Styliff, a young company (for the time being still mostly Slovenian owned), designed an app for trying on garments found online before committing to a real purchase. More specifically: you can dress one of the photos that you previously saved on your smartphone in the desired garment. Naturally, you can share your experience with your friends, ask for their opinion and commit to a purchase only when you are absolutely sure that this is the outfit for you. But watch out – according to the first results shoppers buy and spend more when using this app! This new way of shopping for clothes therefore appeals to online retailers and has made the Styliff team feel more than welcome in retailers’ offices. Their brand offer now includes clothes by MaxMara, Diesel, Boss, Ralph Lauren, Moschino, DKNY, Alexander Wang and others. They are among the most successful and most observed companies in ABC Accelerator Smart Cities program with estimated value 3 to 4 million euros.
Another innovative way of shopping was showcased by Trillenium . A combination of virtual reality, computer games, mobile technology and 3D technology resulted in a virtual store where you don’t browse but instead walk around the online store, choosing items that catch your fancy. Immediately recognising the company’s potential, Asos pledged funds and commissioned the first virtual stores. This is a big step forward for the e-tailer without a single brick and mortar store. And perhaps this concept will be their competitive edge. Enough for Trillenium estimated value 3 million euros.
Now, who are you going to wear tomorrow?
When, a few months ago, I heard SmartFuturistic speak for the very first time, story immediately appealed to me. Too much food is being thrown away, and if this can be reduced, however slightly, using a mobile phone application (these are, after all, the only applications that are made nowadays), it is worth listening to the idea and, if need be, help out. Can it be turned into a business? Perhaps.
Instead of complaining about the fact that some sellers and producers waste up to 30% of food left on their shelves, SmartFuturistic thought about what they knew and what they could do to solve the problem. The solution is the smartFuturistic application that helps producers and retailers sell their stock. The closer the “best before” date, the harder it is to sell. And all that is left when the date expires is the cost of discarding the food.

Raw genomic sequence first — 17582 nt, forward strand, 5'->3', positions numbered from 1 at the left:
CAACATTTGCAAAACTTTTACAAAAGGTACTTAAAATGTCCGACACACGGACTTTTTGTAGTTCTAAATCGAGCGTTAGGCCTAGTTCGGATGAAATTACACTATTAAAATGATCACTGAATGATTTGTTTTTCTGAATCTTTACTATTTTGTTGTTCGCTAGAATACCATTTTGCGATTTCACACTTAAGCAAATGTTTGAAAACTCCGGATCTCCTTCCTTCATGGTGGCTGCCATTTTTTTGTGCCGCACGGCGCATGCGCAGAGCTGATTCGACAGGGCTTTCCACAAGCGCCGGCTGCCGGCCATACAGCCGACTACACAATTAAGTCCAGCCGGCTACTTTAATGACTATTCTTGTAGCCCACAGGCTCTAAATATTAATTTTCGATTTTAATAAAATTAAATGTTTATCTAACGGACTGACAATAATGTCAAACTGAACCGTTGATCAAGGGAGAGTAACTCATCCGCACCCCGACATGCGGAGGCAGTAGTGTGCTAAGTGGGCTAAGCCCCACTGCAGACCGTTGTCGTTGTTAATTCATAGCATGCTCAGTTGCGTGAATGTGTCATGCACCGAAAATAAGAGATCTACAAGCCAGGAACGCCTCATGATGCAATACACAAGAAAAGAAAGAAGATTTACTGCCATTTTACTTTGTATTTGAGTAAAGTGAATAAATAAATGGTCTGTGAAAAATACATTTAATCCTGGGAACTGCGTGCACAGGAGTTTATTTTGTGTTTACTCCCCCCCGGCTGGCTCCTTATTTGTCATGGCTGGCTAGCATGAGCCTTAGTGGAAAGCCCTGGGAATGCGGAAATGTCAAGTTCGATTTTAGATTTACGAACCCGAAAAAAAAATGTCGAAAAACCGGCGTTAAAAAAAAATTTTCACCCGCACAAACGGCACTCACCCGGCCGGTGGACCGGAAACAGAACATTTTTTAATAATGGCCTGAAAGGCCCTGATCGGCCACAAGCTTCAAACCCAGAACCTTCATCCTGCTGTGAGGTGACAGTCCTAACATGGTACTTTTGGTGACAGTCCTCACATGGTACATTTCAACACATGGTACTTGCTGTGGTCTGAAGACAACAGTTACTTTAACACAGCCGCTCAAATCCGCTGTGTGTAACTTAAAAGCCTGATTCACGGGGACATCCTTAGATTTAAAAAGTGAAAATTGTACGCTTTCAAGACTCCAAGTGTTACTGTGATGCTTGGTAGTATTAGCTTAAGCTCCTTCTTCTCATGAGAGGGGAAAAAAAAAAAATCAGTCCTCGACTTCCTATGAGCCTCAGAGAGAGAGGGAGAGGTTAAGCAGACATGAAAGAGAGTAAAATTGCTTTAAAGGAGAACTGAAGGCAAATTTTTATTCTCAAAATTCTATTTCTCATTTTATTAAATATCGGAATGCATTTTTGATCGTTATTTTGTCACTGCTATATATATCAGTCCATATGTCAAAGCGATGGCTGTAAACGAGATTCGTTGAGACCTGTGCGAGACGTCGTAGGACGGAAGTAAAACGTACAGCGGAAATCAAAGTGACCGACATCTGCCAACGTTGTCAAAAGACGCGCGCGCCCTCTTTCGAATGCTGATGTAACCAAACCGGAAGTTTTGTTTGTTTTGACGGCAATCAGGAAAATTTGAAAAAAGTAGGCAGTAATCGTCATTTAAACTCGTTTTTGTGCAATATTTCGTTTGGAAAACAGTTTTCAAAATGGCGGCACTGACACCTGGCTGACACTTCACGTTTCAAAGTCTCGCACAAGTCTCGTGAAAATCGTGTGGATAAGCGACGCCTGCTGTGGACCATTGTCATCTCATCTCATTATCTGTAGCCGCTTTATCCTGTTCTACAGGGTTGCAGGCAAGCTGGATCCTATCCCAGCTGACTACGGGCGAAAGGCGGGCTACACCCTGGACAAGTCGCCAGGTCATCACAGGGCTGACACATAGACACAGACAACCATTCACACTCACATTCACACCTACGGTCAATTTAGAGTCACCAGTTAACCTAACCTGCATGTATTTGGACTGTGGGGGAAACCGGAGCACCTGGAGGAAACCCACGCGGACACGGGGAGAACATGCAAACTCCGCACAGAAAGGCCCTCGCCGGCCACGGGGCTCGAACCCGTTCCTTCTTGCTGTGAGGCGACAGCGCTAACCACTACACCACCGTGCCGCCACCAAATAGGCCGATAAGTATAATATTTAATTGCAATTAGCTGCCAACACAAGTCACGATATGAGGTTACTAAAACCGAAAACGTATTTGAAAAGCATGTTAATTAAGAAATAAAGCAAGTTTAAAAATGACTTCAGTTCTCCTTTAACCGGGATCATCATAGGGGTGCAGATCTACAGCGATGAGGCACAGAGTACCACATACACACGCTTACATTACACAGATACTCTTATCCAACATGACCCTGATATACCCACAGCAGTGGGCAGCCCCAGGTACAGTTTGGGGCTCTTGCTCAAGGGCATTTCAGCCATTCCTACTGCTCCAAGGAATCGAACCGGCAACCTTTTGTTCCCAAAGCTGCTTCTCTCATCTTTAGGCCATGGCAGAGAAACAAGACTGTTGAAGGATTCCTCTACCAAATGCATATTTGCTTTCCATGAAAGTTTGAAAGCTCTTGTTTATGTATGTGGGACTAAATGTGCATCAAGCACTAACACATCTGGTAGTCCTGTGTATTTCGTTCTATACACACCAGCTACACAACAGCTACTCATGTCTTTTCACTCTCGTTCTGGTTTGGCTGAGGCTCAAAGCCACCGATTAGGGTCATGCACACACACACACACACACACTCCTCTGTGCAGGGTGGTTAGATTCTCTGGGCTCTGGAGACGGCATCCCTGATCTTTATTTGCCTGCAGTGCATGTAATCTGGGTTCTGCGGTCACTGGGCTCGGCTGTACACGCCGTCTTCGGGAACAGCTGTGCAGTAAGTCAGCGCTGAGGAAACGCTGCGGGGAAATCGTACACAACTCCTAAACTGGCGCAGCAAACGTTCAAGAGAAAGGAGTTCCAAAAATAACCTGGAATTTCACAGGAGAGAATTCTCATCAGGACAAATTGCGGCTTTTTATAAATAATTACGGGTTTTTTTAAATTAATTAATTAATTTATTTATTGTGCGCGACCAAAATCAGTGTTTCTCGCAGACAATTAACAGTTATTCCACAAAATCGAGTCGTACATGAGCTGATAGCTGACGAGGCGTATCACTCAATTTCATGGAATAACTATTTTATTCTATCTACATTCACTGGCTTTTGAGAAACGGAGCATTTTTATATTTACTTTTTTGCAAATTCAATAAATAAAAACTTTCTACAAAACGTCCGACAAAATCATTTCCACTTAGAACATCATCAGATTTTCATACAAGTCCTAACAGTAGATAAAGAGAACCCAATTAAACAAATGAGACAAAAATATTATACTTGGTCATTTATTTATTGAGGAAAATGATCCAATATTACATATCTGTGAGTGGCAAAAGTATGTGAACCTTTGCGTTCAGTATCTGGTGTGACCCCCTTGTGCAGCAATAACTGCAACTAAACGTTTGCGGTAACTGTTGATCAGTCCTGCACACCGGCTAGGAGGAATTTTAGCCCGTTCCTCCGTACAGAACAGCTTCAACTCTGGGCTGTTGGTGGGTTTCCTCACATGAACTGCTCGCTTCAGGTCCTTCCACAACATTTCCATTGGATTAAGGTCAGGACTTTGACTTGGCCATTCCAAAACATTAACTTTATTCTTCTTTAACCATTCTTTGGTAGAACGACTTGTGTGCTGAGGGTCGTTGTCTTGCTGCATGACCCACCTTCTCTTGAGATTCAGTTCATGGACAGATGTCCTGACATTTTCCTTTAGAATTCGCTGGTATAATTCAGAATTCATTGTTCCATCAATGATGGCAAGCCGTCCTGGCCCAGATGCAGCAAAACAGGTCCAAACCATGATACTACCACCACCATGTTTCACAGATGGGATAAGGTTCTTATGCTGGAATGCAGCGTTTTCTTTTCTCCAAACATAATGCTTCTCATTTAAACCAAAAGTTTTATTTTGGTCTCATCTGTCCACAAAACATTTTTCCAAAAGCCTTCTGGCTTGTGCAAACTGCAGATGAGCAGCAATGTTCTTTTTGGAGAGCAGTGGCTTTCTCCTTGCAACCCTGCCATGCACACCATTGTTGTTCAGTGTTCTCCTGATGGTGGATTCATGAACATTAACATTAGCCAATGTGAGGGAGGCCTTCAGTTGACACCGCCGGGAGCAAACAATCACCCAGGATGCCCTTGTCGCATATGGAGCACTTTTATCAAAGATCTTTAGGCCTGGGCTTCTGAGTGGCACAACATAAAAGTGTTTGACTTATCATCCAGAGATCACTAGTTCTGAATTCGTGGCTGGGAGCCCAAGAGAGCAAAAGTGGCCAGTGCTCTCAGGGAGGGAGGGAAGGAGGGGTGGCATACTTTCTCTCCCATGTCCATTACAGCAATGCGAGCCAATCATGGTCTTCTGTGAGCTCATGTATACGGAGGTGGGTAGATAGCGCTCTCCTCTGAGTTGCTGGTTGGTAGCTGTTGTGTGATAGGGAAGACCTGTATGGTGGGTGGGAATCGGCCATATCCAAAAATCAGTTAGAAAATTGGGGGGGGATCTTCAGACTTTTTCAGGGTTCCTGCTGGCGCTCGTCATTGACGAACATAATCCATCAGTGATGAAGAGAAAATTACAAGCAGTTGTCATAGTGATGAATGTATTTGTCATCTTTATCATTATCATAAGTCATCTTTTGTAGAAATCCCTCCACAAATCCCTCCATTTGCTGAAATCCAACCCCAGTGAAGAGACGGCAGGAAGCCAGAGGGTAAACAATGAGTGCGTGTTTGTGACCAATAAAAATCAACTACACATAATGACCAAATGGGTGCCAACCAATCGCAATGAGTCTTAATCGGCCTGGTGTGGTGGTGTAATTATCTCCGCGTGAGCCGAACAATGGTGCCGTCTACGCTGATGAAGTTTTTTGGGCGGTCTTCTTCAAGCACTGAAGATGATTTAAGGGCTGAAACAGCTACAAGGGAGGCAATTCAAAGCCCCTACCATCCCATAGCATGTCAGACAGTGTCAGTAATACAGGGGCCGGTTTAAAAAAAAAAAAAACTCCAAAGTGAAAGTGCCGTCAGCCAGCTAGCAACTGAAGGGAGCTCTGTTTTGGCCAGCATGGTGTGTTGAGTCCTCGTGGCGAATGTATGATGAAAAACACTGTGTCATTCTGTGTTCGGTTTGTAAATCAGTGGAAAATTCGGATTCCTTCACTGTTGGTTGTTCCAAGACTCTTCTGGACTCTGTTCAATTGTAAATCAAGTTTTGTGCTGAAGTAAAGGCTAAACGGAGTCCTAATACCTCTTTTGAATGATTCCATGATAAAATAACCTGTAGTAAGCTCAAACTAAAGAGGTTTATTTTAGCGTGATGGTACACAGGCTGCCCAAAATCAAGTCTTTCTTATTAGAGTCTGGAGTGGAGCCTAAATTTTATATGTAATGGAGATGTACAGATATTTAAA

This is where SmartFuturistic comes in: the new application allows producers to extend the time of sale, thereby reducing the possibility of having to throw the food away. The algorithm helps sellers find the appropriate buyers and, in the event of reaching a deal, the most appropriate means of transport. Though the application was initially meant to be a shortcut to selling to larger clients, such as schools, kindergartens, hospitals, hotels, zoos and similar enterprises and organisations, it quickly became apparent that the solution also establishes connections between sellers and buyers over greater distances. Using SmartFuturistic, a German company can, for instance, sell its excess beer to China.
At this point, everything goes into overdrive. The SmartFuturistic team becomes one of the first eight companies to receive funding from the business ABC Accelerator, develops at a blistering pace over a period of three months and draws the attention of a large number of international investors on the presentation day. Not even a fortnight later, they come in second at the TechCrunch start-up competition (more on http://techcrunch.com/2015/07/13/budapestcrunch-ii-was-a-great-success) in Budapest.